Here are the Instructions / Guides / Manual you may need on How to Repair / Restore / DIY / CLEAN, LUBRICATE, AND ADJUST Hasselblad 503cw / 501C / 503CX / 503CXi / 500CM / 501CM Camera Bodies
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“Hasselblad 503cw / 501C / 503CX / 503CXi / 500CM / 501CM Service Manual”
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Number of pages: 93 pages.
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The Hasselblad 500C was introduced in 1957 by the Victor Hasselblad AB, replacing the original focal plane shuttermodels 1600F and 1000F, which, despite the novel concept never got rid of the problems associated with the shutter. Realizing this, Hasselblad decided to start almost from scratch in order to make a more reliable model. It was a major decision for the company to create a completely new camera, only keeping the physical shape of the original, while everything inside would be new. The single inspiring factor was the promising new Compur shutter, based on Zeiss Ikon’s Contaflex experience, and the fact that Zeiss committed them selves to manufacture the new range of lenses. The shutter would be an integral part of every interchangeable Hasselblad lens. The new design meant electronic flash synchronization at all shutter speeds, and automatic aperture stop down, the latter one year before the first 35mm SLR, the Minolta SR-2. The new model name 500C reflects the fastest shutter speed and the shutter type, already an established practice: a 1/500th second and the Central lens shutter made by Compur.
Following the design principle of the previous models, the Victor Hasselblad AB made the V-series completely modular: Not only the lenses, but also the winding crank, the viewfinder and the film magazine are exchangeable during normal operation of the camera. With the introduction of the 500C/M, also the focussing screen became easily exchangeable.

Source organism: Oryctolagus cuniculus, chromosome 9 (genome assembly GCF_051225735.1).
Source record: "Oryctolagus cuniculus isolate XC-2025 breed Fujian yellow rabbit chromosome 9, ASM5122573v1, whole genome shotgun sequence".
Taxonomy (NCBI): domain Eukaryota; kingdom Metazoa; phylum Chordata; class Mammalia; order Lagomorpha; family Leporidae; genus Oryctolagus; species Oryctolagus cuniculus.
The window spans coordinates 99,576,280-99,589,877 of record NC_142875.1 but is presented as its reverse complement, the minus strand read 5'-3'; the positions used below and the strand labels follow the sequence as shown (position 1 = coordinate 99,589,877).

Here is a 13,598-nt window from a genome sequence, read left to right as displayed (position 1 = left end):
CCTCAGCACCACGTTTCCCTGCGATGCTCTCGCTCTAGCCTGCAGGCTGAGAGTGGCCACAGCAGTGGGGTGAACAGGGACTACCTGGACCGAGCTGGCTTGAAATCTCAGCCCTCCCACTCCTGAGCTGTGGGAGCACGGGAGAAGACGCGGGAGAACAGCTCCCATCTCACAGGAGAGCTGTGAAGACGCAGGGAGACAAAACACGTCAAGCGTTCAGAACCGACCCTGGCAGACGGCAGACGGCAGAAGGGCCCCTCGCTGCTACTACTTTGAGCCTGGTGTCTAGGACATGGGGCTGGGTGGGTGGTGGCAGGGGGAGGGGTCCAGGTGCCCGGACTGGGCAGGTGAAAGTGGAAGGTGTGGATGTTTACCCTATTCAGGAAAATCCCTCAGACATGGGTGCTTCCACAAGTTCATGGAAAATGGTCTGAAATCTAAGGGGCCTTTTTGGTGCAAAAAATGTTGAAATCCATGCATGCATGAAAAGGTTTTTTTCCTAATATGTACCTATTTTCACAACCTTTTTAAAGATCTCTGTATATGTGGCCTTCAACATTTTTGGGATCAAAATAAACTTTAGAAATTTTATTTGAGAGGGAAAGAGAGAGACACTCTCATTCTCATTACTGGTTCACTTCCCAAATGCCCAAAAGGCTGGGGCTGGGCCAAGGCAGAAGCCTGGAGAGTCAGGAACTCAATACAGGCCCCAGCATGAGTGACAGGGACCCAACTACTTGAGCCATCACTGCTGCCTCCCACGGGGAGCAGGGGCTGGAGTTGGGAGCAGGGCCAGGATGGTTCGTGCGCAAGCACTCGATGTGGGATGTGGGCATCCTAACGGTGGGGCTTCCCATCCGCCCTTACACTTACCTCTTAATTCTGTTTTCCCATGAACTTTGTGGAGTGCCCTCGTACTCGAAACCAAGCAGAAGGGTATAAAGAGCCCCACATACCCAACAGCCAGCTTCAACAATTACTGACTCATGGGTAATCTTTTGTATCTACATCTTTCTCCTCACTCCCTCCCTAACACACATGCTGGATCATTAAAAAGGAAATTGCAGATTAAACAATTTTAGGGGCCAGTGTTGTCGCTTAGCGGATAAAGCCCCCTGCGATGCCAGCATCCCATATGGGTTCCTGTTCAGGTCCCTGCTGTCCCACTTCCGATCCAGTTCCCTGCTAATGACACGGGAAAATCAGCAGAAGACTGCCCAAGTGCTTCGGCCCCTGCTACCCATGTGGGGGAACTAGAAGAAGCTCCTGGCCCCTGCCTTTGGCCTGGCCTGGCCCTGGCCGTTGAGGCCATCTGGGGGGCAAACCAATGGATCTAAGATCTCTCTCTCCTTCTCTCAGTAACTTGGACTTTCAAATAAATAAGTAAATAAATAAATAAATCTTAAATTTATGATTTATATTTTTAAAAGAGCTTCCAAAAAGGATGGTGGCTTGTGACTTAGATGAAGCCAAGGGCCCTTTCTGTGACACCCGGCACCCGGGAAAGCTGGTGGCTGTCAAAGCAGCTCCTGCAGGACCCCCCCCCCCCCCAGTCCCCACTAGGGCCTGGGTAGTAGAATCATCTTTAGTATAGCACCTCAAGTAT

Victor Hasselblad AB put great effort to assist correct magazine handling: the presence of a dark slide in the film magazine prevents the shutter from being fired, but allows the removal of the back, whereas the back is locked to the body without the dark slide in place. Further: two small indicator windows opposite one another – one on the back and the other on the body – show the state of the film (exposed vs. unexposed) and shutter (cocked vs. released).
The above described effort is in strong contrast to the ease with which the shutter and body state dissociate upon removal of the lens. This can result in either (i) a released shutter and a body already in a mirror-down position or (ii) a cocked shutter and the mirror up. In either situation, re-inserting the lens can easily lead to irreversible damage. Over the years, this has led to the introduction of a great variety of tools from many vendors addressing these issues. It is recommended to always keep the camera wound before making any exchanges.